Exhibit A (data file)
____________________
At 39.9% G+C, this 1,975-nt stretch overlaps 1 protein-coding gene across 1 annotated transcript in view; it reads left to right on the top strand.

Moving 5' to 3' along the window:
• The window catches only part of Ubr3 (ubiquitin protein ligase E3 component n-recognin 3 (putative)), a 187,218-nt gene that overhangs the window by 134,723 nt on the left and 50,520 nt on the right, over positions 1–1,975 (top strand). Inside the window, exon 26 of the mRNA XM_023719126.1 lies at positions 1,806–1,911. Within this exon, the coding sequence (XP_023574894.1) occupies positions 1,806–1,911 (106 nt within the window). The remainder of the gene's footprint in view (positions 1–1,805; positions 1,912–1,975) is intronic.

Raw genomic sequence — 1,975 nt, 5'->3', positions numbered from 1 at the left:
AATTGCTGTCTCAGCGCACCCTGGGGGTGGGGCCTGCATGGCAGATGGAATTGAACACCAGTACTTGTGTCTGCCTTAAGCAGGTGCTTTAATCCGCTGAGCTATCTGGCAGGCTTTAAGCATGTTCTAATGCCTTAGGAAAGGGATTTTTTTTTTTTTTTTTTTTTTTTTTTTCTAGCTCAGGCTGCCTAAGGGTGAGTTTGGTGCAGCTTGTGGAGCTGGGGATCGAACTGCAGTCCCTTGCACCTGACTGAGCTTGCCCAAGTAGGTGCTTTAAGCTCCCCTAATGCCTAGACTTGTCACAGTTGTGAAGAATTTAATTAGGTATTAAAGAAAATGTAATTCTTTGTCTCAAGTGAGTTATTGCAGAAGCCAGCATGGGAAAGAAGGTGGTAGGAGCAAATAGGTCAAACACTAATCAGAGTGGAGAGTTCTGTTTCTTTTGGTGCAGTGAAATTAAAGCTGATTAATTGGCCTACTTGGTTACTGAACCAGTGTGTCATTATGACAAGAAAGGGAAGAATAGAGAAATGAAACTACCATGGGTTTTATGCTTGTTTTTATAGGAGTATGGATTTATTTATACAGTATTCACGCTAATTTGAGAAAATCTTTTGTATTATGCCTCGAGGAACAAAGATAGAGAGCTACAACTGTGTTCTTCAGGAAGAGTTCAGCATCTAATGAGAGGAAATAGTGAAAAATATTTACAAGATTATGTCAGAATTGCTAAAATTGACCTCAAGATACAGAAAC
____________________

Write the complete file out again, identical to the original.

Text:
At 39.9% G+C, this 1,975-nt stretch overlaps 1 protein-coding gene across 1 annotated transcript in view; it reads left to right on the top strand.

Moving 5' to 3' along the window:
• The window catches only part of Ubr3 (ubiquitin protein ligase E3 component n-recognin 3 (putative)), a 187,218-nt gene that overhangs the window by 134,723 nt on the left and 50,520 nt on the right, over positions 1–1,975 (top strand). Inside the window, exon 26 of the mRNA XM_023719126.1 lies at positions 1,806–1,911. Within this exon, the coding sequence (XP_023574894.1) occupies positions 1,806–1,911 (106 nt within the window). The remainder of the gene's footprint in view (positions 1–1,805; positions 1,912–1,975) is intronic.

Raw genomic sequence — 1,975 nt, 5'->3', positions numbered from 1 at the left:
AATTGCTGTCTCAGCGCACCCTGGGGGTGGGGCCTGCATGGCAGATGGAATTGAACACCAGTACTTGTGTCTGCCTTAAGCAGGTGCTTTAATCCGCTGAGCTATCTGGCAGGCTTTAAGCATGTTCTAATGCCTTAGGAAAGGGATTTTTTTTTTTTTTTTTTTTTTTTTTTTCTAGCTCAGGCTGCCTAAGGGTGAGTTTGGTGCAGCTTGTGGAGCTGGGGATCGAACTGCAGTCCCTTGCACCTGACTGAGCTTGCCCAAGTAGGTGCTTTAAGCTCCCCTAATGCCTAGACTTGTCACAGTTGTGAAGAATTTAATTAGGTATTAAAGAAAATGTAATTCTTTGTCTCAAGTGAGTTATTGCAGAAGCCAGCATGGGAAAGAAGGTGGTAGGAGCAAATAGGTCAAACACTAATCAGAGTGGAGAGTTCTGTTTCTTTTGGTGCAGTGAAATTAAAGCTGATTAATTGGCCTACTTGGTTACTGAACCAGTGTGTCATTATGACAAGAAAGGGAAGAATAGAGAAATGAAACTACCATGGGTTTTATGCTTGTTTTTATAGGAGTATGGATTTATTTATACAGTATTCACGCTAATTTGAGAAAATCTTTTGTATTATGCCTCGAGGAACAAAGATAGAGAGCTACAACTGTGTTCTTCAGGAAGAGTTCAGCATCTAATGAGAGGAAATAGTGAAAAATATTTACAAGATTATGTCAGAATTGCTAAAATTGACCTCAAGATACAGAAAC